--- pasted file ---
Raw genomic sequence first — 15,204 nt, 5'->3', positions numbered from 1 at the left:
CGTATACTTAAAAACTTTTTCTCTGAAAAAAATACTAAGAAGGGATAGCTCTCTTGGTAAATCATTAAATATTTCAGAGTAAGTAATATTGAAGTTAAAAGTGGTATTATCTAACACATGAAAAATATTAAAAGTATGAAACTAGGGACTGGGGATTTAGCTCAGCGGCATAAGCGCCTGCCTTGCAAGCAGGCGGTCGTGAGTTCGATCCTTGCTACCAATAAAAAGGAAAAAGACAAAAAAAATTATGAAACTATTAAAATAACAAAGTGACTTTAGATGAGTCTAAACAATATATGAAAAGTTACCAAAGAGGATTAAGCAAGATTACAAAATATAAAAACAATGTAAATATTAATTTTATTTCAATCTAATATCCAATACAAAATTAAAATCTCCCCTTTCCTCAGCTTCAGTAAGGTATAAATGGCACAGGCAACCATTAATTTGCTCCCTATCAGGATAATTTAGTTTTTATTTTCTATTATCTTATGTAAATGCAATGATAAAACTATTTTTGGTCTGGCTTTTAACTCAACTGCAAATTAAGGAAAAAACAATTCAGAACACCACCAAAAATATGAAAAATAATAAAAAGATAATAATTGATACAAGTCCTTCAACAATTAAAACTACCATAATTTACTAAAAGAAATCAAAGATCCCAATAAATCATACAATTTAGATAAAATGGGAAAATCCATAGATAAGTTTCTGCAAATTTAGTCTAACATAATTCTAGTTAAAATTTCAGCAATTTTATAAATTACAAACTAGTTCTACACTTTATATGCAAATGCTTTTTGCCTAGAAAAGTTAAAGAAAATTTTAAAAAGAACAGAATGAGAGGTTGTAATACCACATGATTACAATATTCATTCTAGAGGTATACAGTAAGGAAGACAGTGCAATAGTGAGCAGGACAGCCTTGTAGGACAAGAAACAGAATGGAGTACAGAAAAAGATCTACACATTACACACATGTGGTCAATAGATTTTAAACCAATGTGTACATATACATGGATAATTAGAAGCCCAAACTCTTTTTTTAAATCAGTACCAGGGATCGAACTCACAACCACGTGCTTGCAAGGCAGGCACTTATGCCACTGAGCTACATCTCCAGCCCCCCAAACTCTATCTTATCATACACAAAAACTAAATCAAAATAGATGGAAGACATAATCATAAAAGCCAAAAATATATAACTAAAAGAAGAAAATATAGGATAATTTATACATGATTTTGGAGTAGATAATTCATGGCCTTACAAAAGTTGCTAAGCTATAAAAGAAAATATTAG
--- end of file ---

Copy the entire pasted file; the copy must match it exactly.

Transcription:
Raw genomic sequence first — 15,204 nt, 5'->3', positions numbered from 1 at the left:
CGTATACTTAAAAACTTTTTCTCTGAAAAAAATACTAAGAAGGGATAGCTCTCTTGGTAAATCATTAAATATTTCAGAGTAAGTAATATTGAAGTTAAAAGTGGTATTATCTAACACATGAAAAATATTAAAAGTATGAAACTAGGGACTGGGGATTTAGCTCAGCGGCATAAGCGCCTGCCTTGCAAGCAGGCGGTCGTGAGTTCGATCCTTGCTACCAATAAAAAGGAAAAAGACAAAAAAAATTATGAAACTATTAAAATAACAAAGTGACTTTAGATGAGTCTAAACAATATATGAAAAGTTACCAAAGAGGATTAAGCAAGATTACAAAATATAAAAACAATGTAAATATTAATTTTATTTCAATCTAATATCCAATACAAAATTAAAATCTCCCCTTTCCTCAGCTTCAGTAAGGTATAAATGGCACAGGCAACCATTAATTTGCTCCCTATCAGGATAATTTAGTTTTTATTTTCTATTATCTTATGTAAATGCAATGATAAAACTATTTTTGGTCTGGCTTTTAACTCAACTGCAAATTAAGGAAAAAACAATTCAGAACACCACCAAAAATATGAAAAATAATAAAAAGATAATAATTGATACAAGTCCTTCAACAATTAAAACTACCATAATTTACTAAAAGAAATCAAAGATCCCAATAAATCATACAATTTAGATAAAATGGGAAAATCCATAGATAAGTTTCTGCAAATTTAGTCTAACATAATTCTAGTTAAAATTTCAGCAATTTTATAAATTACAAACTAGTTCTACACTTTATATGCAAATGCTTTTTGCCTAGAAAAGTTAAAGAAAATTTTAAAAAGAACAGAATGAGAGGTTGTAATACCACATGATTACAATATTCATTCTAGAGGTATACAGTAAGGAAGACAGTGCAATAGTGAGCAGGACAGCCTTGTAGGACAAGAAACAGAATGGAGTACAGAAAAAGATCTACACATTACACACATGTGGTCAATAGATTTTAAACCAATGTGTACATATACATGGATAATTAGAAGCCCAAACTCTTTTTTTAAATCAGTACCAGGGATCGAACTCACAACCACGTGCTTGCAAGGCAGGCACTTATGCCACTGAGCTACATCTCCAGCCCCCCAAACTCTATCTTATCATACACAAAAACTAAATCAAAATAGATGGAAGACATAATCATAAAAGCCAAAAATATATAACTAAAAGAAGAAAATATAGGATAATTTATACATGATTTTGGAGTAGATAATTCATGGCCTTACAAAAGTTGCTAAGCTATAAAAGAAAATATTAG